326. In order to reduce the number of families living below the poverty line, Israel has continued to expand its Law for Reducing the Scope of Poverty and Income Gaps, aimed at increasing protection of the most vulnerable social groups. Recent legislation significantly increased benefits paid to the elderly, the disabled, as well as single-parent families. In order to reduce poverty among large families, which constitute the most at-risk poverty group in Israel, the Government has completed final steps to raise the level of its universal child allowances to large families which will include groups which previously did not have full coverage.
327. One of Israel's most important recent accomplishments was the implementation of a National Health Insurance Program. Since 1995 there effectively has been universal coverage based on a comprehensive basket of health services. A more equitable system of health tax has been established with especially low health insurance rates set for low wage earners and all recipients of income maintenance benefits. Low contribution rates have also been set for all elderly recipients of old-age pensions. The effectiveness of this law will be measured to a large degree by the degree of equity in the access to quality health care for poor and other marginalized groups, which will be carefully monitored during the next few years.
328. Further review of trends and changes in national legislation, court decisions, etc. is available in the NII's report, Summary of Developments and Trends in Social Security - 1996, submitted to the International Social Security Association (ISSA).
329. Regarding measures taken to improve the lot of the vulnerable groups, it may be concluded that although we have been successful in reducing unemployment levels, pockets of high unemployment remain, especially in outlying development areas. The Government's policy is to continue allocating resources for the reduction of unemployment and poverty in these areas, thus reducing dependency on social support systems.
330. In order to continue Israel's war on poverty it is incumbent on policy makers not only to increase benefits but also to expand funding sources. Therefore, one important direction for policy will be the close examination of our social security system with the objective of increasing the degree of progressivity in our system, both in terms of taxes and the system of benefits targeted at the most vulnerable groups.
International cooperation and assistance
331. The International Labour Organization (ILO) and the ISSA provide the National Insurance Institute with a great deal of technical assistance, mainly by means of study grants abroad to senior employees of the NII. The NII, on its part, endeavours to reciprocate by assisting in guidance and instruction of workers studying abroad, particularly workers from Asia and Africa. Israel belongs to the Asian-African branch of ISSA, and within this framework participates in most regional conferences.
332. Furthermore, Israeli representatives regularly participate in the ISSA General Assembly meetings that take place every three years and in the technical activities of the organization by means of the various permanent committees, such as by replying to questionnaires distributed periodically.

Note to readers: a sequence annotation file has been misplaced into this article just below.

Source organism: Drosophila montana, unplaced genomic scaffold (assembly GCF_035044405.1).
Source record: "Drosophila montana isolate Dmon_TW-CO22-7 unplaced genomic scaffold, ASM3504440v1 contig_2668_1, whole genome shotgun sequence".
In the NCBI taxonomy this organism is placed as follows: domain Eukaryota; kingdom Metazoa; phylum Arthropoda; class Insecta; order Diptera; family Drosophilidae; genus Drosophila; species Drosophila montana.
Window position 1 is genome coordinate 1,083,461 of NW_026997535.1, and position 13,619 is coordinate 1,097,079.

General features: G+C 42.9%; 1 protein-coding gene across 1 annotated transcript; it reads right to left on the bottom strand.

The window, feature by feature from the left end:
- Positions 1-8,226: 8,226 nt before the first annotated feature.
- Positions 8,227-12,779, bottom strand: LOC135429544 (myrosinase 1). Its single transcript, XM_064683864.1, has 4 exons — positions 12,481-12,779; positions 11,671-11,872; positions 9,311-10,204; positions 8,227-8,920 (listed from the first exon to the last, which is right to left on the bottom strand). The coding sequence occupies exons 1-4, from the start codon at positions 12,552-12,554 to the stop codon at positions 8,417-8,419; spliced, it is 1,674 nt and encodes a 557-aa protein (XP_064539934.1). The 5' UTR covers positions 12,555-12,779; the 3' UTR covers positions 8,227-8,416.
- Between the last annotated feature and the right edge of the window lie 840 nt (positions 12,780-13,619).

333. However, the main mutual activity of Israel and ISSA is in the field of research. Israel actively participates in ISSA research conferences by preparing research papers and presenting them at almost every conference. In 1979 a research conference on the topic of “The Mutual Relationships between the Direct Taxation System and Social Insurance” took place in Jerusalem in 1979, and in 1989 our capital once again hosted a research conference on the subject of long-term care services for the very old. In January 1998 we are again scheduled to host an ISSA research conference on the subject of the impact of social insurance and other social support benefits on human behaviour.
334. In conclusion, the cooperation between ISSA and Israel contributes considerably to both sides. The experience of other countries has helped us in the development and expansion of various social security schemes, while Israel's contribution is expressed mainly in research and distribution of research findings to other countries through ISSA. Thus, the main goal of ISSA as an international organization – the promotion and development of social security in the world by means of international cooperation – is realized.
335. Israel is a party to the Convention on the Elimination of All Forms of Discrimination against Women, and in May 1997 submitted its first report to the United Nations Committee on the Elimination of Discrimination against Women.
336. Israel is a party to the ILO Minimum Age Convention, 1973 (No. 138). Its last report was submitted in 1996 and relates to the years 1991-1995.
337. Israel is a party to the International Covenant on Civil and Political Rights and to the Convention on the Rights of the Child since 1991, and will soon be submitting its initial reports on both Covenants.
Meaning of “family”
The definition of the term “family” in Israeli law
338. The term “family” is not uniformly defined in Israeli law, and different definitions can be found in distinct acts of legislation. Depending on their legislative purpose, some acts have taken a wide encompassing approach and defined the term “family” broadly. Hence, in the Domestic Violence Prevention Law, 1991, a “family member” is defined as: “spouse, parent, or parent's spouse, spouse's parent or his or her spouse, grandfather or grandmother, child or spouse's child, brother or sister, brother-in-law or sister-in-law, uncle or aunt, cousin or niece; whoever is responsible for the living, health, education or welfare needs of a minor or incapacitated person who is living with him/her, and a minor or incapacitated person living with such a guardian”. For this law's purposes there is no difference between a present and a former family member.